If you are expanding your business by acquiring another company that is an S Corp, there is a tax-favorable way to structure the deal that allows you to make it a stock purchase while also having the transaction treated as a direct asset purchase for tax purposes.
When purchasing an S corporation, the usual approach is to buy the company’s assets, rather than its stock. This offers several benefits, including protection from legal responsibility for any unknown or contingent liabilities the S Corp may have. You can also step up the tax basis of the acquired assets to reflect the purchase price, generating more substantial tax deductions.
However, a direct asset purchase also has some disadvantages. For one, you will need to transfer title of each asset, which can result in additional legal fees, especially if there are multiple assets to transfer. In addition, the S Corp you are acquiring may have valuable intangible assets that are not easily transferable, such as contracts, licenses, and leases. In many cases such non-transferable assets are the core of a company’s value.
A viable alternative is to purchase the stock of the target company, and then to have both buyer and seller make a Section 338(h)(10) election. The acquired S corporation continues to exist as a legal entity, but the acquiring company owns all of its stock.
This allows you to treat the acquisition as an asset purchase for tax purposes, even though it is legally structured as a stock purchase. One additional step is generally required: a professional appraisal to establish the initial tax basis for specific assets.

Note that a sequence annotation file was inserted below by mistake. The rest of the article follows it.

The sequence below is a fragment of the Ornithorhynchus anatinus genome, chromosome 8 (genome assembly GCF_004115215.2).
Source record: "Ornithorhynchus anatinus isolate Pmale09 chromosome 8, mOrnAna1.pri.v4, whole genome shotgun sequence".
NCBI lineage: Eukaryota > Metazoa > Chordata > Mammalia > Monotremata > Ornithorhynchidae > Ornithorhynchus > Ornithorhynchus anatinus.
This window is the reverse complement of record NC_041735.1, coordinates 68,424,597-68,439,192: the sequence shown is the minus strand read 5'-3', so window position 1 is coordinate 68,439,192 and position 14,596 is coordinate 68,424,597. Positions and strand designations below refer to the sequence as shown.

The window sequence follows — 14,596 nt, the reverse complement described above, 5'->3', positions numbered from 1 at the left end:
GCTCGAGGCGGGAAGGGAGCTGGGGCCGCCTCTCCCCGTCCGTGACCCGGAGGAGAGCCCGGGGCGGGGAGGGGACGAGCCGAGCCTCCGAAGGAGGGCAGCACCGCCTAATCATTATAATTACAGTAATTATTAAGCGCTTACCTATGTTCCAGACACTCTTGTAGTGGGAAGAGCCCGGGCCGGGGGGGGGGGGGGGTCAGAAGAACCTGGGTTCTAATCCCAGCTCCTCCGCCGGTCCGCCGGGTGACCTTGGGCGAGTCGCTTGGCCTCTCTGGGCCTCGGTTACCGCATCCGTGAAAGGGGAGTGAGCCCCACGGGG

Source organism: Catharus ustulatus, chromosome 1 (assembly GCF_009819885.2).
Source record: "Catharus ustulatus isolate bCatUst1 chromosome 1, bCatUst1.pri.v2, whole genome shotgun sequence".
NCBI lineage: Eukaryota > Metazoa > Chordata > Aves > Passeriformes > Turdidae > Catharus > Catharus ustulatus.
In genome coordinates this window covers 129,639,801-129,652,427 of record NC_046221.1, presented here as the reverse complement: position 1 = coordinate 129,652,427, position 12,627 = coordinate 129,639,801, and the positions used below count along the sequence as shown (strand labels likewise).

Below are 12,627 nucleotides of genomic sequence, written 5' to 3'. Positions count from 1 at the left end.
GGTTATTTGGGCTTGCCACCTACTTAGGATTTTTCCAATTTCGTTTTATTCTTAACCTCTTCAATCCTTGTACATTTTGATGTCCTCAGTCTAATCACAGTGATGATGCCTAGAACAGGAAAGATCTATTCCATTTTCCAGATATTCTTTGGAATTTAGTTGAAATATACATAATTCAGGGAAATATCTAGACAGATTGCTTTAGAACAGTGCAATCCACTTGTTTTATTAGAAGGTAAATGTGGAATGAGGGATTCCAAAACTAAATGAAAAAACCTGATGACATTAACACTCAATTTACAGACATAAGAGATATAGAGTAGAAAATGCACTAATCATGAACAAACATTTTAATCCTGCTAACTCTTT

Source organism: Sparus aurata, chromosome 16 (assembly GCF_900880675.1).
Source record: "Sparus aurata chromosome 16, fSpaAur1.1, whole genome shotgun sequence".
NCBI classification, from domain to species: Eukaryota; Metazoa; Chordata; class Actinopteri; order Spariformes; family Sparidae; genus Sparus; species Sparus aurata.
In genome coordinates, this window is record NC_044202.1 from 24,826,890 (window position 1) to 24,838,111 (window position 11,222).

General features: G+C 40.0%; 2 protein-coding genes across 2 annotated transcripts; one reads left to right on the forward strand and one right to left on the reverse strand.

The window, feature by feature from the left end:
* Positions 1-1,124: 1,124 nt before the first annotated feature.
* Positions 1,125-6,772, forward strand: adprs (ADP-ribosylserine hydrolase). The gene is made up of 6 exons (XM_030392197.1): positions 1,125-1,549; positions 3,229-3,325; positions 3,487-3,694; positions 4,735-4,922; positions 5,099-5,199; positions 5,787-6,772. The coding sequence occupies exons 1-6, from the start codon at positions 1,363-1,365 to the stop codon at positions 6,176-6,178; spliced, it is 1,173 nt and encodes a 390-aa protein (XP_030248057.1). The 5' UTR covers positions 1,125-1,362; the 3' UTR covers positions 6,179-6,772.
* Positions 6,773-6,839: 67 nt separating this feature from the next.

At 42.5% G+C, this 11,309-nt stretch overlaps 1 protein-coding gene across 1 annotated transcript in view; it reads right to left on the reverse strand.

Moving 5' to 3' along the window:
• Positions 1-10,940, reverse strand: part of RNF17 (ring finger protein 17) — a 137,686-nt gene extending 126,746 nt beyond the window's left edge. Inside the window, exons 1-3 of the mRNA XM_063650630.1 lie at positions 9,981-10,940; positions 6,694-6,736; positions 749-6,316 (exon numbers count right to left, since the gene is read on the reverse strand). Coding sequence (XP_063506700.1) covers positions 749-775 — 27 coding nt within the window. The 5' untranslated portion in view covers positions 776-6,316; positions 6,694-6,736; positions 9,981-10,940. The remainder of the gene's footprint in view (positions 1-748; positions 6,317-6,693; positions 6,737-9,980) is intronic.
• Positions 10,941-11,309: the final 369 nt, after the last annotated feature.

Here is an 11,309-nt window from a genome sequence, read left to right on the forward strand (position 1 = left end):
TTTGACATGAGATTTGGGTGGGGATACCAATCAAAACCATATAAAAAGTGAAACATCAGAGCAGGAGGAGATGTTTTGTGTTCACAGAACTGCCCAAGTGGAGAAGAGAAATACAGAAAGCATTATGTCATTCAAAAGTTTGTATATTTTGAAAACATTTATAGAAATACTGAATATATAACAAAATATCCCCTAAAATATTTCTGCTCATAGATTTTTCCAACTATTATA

This election still gives you the option, as the purchasing company, to step up the tax basis of acquired assets, but also gives you control of all intangible assets. This approach has the added advantages of keeping any unknown liabilities within the S Corp, protecting the buyer.
For the S Corp the tax treatment is the same as if it had sold its assets, paid its liabilities, and then liquidated. Gains from the asset sales are passed through to the S corporation’s shareholders.
Taking this route to gain the tax advantages of an asset purchase with the expanded control of all tangible and intangible assets is a win-win for many businesses when making an acquisition of an S corporation. Like all tax-related decisions, you should consult a qualified accountant or tax advisor before proceeding.
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